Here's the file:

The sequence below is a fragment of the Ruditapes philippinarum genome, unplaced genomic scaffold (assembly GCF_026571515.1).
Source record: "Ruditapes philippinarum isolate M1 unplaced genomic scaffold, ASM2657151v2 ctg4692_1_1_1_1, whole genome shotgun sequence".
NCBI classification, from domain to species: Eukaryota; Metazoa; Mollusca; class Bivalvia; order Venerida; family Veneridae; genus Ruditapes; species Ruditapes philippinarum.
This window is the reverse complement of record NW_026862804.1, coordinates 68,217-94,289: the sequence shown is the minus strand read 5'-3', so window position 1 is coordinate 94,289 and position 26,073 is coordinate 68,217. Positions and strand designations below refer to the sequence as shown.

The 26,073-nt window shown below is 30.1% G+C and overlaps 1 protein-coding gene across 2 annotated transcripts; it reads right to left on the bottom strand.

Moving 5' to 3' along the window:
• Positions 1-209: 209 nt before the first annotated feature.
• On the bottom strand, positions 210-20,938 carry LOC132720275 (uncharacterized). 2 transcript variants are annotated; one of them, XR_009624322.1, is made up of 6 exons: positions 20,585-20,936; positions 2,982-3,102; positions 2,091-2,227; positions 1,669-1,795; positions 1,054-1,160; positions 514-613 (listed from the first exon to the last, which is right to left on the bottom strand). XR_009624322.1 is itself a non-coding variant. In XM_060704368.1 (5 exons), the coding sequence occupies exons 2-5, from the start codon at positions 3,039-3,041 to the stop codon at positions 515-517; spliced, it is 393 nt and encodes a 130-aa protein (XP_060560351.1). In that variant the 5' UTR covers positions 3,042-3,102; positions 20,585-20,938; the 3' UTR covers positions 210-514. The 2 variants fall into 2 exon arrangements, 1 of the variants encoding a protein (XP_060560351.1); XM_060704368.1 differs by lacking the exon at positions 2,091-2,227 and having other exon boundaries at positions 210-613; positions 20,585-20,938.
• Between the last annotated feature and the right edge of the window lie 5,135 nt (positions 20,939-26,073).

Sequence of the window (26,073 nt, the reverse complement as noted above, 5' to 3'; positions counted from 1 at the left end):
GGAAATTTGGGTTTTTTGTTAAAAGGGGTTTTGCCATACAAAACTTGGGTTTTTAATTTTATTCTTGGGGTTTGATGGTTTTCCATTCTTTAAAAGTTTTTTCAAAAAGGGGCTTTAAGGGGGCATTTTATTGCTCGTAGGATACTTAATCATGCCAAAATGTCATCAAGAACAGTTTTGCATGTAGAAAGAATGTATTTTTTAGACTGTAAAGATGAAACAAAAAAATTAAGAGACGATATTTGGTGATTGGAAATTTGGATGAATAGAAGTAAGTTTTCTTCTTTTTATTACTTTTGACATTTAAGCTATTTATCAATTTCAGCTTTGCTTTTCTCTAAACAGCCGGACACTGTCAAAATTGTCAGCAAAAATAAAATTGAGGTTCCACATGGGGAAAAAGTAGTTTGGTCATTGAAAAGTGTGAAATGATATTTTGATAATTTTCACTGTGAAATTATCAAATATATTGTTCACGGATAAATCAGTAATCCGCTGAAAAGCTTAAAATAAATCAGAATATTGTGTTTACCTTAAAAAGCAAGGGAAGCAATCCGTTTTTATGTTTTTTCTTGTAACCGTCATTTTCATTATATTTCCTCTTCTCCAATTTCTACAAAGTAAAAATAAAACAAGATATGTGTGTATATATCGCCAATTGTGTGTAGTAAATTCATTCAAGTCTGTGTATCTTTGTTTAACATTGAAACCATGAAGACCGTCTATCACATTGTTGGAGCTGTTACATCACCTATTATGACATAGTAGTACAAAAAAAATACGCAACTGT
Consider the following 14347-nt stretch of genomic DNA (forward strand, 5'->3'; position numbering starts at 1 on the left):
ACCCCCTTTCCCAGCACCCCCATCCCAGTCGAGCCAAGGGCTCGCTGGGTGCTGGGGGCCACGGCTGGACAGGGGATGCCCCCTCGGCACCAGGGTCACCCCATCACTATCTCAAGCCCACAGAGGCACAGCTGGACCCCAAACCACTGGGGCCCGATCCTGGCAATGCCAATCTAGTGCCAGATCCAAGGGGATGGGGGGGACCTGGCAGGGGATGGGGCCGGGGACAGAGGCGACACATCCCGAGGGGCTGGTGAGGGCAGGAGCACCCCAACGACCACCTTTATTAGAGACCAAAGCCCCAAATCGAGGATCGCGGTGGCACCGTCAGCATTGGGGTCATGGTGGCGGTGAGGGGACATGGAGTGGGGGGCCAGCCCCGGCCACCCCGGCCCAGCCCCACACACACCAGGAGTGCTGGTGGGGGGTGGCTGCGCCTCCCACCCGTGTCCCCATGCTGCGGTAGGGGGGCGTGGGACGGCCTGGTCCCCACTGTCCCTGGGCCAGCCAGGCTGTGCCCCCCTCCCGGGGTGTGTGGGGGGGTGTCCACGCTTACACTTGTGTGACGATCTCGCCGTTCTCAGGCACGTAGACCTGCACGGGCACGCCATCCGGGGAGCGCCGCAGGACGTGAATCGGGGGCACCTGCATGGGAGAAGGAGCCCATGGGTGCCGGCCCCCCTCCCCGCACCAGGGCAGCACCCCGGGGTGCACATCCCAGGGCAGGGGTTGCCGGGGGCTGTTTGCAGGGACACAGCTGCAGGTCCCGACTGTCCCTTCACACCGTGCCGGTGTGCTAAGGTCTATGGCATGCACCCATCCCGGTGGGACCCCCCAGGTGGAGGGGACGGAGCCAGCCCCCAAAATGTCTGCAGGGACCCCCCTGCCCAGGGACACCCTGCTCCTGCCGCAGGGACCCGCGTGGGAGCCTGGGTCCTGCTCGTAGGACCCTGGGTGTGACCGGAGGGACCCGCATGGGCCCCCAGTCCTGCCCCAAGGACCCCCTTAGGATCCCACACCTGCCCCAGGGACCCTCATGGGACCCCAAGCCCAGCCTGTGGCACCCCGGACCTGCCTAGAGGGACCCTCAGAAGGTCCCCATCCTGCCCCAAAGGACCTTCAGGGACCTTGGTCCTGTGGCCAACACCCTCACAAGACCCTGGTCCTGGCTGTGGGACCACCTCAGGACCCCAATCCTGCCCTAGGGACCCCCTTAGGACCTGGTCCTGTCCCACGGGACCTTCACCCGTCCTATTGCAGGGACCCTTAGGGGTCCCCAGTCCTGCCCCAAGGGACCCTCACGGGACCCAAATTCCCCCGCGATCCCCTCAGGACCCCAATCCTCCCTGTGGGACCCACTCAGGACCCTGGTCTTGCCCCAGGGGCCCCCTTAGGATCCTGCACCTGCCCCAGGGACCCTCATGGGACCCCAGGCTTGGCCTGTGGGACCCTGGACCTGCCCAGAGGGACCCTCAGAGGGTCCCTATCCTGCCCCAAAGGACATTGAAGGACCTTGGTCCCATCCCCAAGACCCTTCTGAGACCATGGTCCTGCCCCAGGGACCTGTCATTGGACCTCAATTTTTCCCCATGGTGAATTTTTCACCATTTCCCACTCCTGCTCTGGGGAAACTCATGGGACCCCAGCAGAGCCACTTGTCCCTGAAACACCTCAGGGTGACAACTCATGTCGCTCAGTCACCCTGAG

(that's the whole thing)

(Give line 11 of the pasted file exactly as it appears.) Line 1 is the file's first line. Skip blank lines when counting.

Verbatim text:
GGAAATTTGGGTTTTTTGTTAAAAGGGGTTTTGCCATACAAAACTTGGGTTTTTAATTTTATTCTTGGGGTTTGATGGTTTTCCATTCTTTAAAAGTTTTTTCAAAAAGGGGCTTTAAGGGGGCATTTTATTGCTCGTAGGATACTTAATCATGCCAAAATGTCATCAAGAACAGTTTTGCATGTAGAAAGAATGTATTTTTTAGACTGTAAAGATGAAACAAAAAAATTAAGAGACGATATTTGGTGATTGGAAATTTGGATGAATAGAAGTAAGTTTTCTTCTTTTTATTACTTTTGACATTTAAGCTATTTATCAATTTCAGCTTTGCTTTTCTCTAAACAGCCGGACACTGTCAAAATTGTCAGCAAAAATAAAATTGAGGTTCCACATGGGGAAAAAGTAGTTTGGTCATTGAAAAGTGTGAAATGATATTTTGATAATTTTCACTGTGAAATTATCAAATATATTGTTCACGGATAAATCAGTAATCCGCTGAAAAGCTTAAAATAAATCAGAATATTGTGTTTACCTTAAAAAGCAAGGGAAGCAATCCGTTTTTATGTTTTTTCTTGTAACCGTCATTTTCATTATATTTCCTCTTCTCCAATTTCTACAAAGTAAAAATAAAACAAGATATGTGTGTATATATCGCCAATTGTGTGTAGTAAATTCATTCAAGTCTGTGTATCTTTGTTTAACATTGAAACCATGAAGACCGTCTATCACATTGTTGGAGCTGTTACATCACCTATTATGACATAGTAGTACAAAAAAAATACGCAACTGT